Wednesday, June 30, 2010
Since I lost my hair, I don’t worry about having good “hair days,” and I do save on shampoo. I’m happy to know I really do have a well-shaped head. Until you lose your hair, you really don’t know!
I’m sitting in what I fondly call “the chemo spa.” This place is full of light, homey furnishings, wood floors, and kind & attentive staff. My sis-in-law, Pam is here to keep me company and entertain me (or is it the other way around?) We have really bonded since my diagnosis…add THAT to my list of “Things I like about my Cancer.” She hasn’t been able to be here the last few treatments, but not by her choice. Renee, one of my many kind friends has been attended the last 3 chemo treatments in order to provide “Healing Touch”, and since there aren’t always enough chairs to seat everyone, Pam thought it best to bow out. With Renee in Europe, Pam is happily back. It’s SO hard to pick between them, because I DO love the “Healing Touch” treatments! This pic is of my sweet sis-in-law.
Today, I am now having my 6th chemo treatment of a drug called Taxotere. Other than hair loss, fatigue and indigestion, I’ve not had much in the way of the horrific side-effects one thinks of when you hear of chemo. In addition to the hair on my head, I’ve lost over ½ of my eyelashes, and a few eyebrow hairs. The fatigue is mainly limited to the week following chemo, which means I’ll be spending this coming weekend, including July 4th, in my PJs. My body does seem to appreciate being able to sleep in daily until about 7:30 or 8. Before diagnosis, sleeping in usually meant 6 am…so I must be needing the extra couple of hours of shut-eye.
The indigestion isn’t something that I’m able to combat with my usual means, papaya tablets. Sometimes, the discomfort is extreme and prolonged, continuing for 4 or 5 hours, and the ONLY thing that relieves it is draping myself over a pile of pillows on the floor in an embarrassing position, hoping we don’t receive unexpected company. I call it “assuming the position.”
I’ve also been experiencing wheezing, congestion and the frightening daily (multiple times a day) coughing up of blood. This has been going on for maybe a couple of months now, and sometimes, it impacts my sleep. I’ve seen a pulmonary specialist, who referred me for a bronchoscopy. Knowing I was going to have a tube snaked down my nostril admittedly made me very nervous, but the procedure wasn’t bad at all. Fasting for 19 hours (no food OR water)…NOW that was tough! I think I was amazingly patient when my procedure was delayed an additional 2 hours, though I was less than happy when I realized that somehow, my doctor didn’t seem to have been informed that I was awaiting the bronchoscopy in the hospital’s Imaging Unit. Nothing abnormal was viewed during the procedure, which was good news, except we were still left with the mysterious bleeding.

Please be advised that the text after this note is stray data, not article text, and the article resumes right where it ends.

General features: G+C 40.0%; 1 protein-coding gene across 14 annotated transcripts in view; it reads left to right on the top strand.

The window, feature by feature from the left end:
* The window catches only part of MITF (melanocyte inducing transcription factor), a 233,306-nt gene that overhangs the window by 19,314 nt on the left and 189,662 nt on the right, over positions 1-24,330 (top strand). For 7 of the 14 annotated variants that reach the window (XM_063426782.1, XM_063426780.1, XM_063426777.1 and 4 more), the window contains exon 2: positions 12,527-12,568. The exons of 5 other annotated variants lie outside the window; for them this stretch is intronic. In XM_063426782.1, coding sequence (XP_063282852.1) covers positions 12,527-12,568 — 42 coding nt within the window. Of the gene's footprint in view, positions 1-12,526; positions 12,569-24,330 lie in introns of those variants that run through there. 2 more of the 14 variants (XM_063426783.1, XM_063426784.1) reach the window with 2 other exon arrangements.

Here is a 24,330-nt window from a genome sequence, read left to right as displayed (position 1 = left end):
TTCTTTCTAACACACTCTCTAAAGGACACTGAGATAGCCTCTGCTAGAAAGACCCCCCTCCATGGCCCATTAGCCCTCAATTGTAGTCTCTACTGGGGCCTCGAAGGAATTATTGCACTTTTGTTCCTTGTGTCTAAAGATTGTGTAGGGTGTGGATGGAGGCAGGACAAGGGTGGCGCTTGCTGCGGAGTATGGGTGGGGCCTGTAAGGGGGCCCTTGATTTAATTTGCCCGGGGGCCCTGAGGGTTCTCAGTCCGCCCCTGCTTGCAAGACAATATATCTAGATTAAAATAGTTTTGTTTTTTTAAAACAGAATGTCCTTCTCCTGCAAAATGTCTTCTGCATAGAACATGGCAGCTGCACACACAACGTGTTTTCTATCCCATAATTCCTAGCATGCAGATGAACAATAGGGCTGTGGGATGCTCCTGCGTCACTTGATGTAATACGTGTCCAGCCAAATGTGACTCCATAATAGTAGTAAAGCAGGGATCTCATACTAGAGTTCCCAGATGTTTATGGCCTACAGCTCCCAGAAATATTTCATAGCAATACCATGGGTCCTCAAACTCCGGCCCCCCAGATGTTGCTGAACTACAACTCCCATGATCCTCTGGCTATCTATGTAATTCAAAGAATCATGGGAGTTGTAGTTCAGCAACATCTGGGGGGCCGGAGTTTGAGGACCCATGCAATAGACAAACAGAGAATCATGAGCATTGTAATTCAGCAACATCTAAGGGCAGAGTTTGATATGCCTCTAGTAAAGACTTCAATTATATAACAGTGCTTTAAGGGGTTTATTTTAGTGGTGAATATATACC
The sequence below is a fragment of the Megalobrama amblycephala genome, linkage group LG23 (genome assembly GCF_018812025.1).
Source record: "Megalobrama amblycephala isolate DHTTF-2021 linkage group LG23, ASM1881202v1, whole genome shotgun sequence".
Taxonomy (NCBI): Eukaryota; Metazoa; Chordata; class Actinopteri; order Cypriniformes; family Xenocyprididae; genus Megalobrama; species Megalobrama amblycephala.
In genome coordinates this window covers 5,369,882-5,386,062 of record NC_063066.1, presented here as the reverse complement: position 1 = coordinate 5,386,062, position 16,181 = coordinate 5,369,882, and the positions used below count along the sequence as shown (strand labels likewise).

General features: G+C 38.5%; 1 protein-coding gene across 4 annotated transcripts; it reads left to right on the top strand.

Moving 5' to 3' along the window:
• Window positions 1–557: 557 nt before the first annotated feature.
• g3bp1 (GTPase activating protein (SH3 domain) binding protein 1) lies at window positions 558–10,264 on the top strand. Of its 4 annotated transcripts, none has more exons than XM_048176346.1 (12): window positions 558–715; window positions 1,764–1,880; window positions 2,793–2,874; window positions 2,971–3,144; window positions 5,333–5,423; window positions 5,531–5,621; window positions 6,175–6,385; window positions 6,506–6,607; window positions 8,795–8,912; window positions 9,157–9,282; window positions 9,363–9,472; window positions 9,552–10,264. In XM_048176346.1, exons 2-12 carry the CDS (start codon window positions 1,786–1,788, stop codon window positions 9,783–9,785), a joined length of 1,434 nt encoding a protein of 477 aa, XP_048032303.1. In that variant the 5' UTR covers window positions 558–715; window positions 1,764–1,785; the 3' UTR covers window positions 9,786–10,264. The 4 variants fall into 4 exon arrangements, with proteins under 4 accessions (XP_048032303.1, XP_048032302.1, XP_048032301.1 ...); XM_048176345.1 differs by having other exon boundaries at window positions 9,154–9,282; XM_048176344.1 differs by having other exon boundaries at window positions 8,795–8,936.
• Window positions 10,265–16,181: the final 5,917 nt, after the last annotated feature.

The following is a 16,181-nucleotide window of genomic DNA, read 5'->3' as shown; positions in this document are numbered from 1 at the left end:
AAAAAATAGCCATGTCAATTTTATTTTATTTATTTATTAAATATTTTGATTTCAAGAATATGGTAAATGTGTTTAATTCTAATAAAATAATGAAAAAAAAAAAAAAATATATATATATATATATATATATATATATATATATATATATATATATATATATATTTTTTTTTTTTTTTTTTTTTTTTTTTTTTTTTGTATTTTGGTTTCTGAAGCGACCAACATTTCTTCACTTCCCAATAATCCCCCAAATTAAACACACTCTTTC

My oncologist has eased my mind with a reasonable (but too involved for this blog) explanation of what might be causing the bleeding, basically having to do with scar tissue from the cancer site not acting properly to process air flow. In the meantime, I am back on steroid pills to relieve the inflammation.
I have scans after every 2 treatments, and in about 2 ½ weeks, I’ll be having my 3rd scan since treatment started. Although my first scan showed that my disease had simply held steady, my 2nd scan showed improvement. Of the 3 lesions previously seen, one has disappeared, and the other 2 were deemed to be smaller. I didn’t feel compelled to rush out with the “good news,” although a few folks with whom I shared this information were relieved to the point of tears. My personal response was tempered by the knowledge that the first scan indicated that the margins of the lesions were hard to determine, due to an accumulation of fluid. I had to ask myself how they could tell the lesions were smaller in the 2nd scan, when they couldn’t accurately measure them before. I’m not being negative, just cautious.
Still, the 2nd scan DID show less metabolic activity, which IS a good sign…AND (drum roll)…I have finally been able to wear a real bra, which I hadn’t been able to do since November. Now THAT is cause for celebration. The fluid build-up from cancer made this impossible to do comfortably for more than an hour.
All in all, I’m holding strong and steady, sleeping when I need to, and maintaining my weight and positive spirit. I am able to make a little time occasionally for creative pursuits (more on that later) and gardening.
This past weekend I felt well enough to put on my gorgeous hair and attend the wedding of a long-time friend, though I did have to leave a little earlier than anticipated when my body decided to have a disagreement with me. It got its way when it sent me home to “assume the position.” (I'll pass on posting a pic of that!)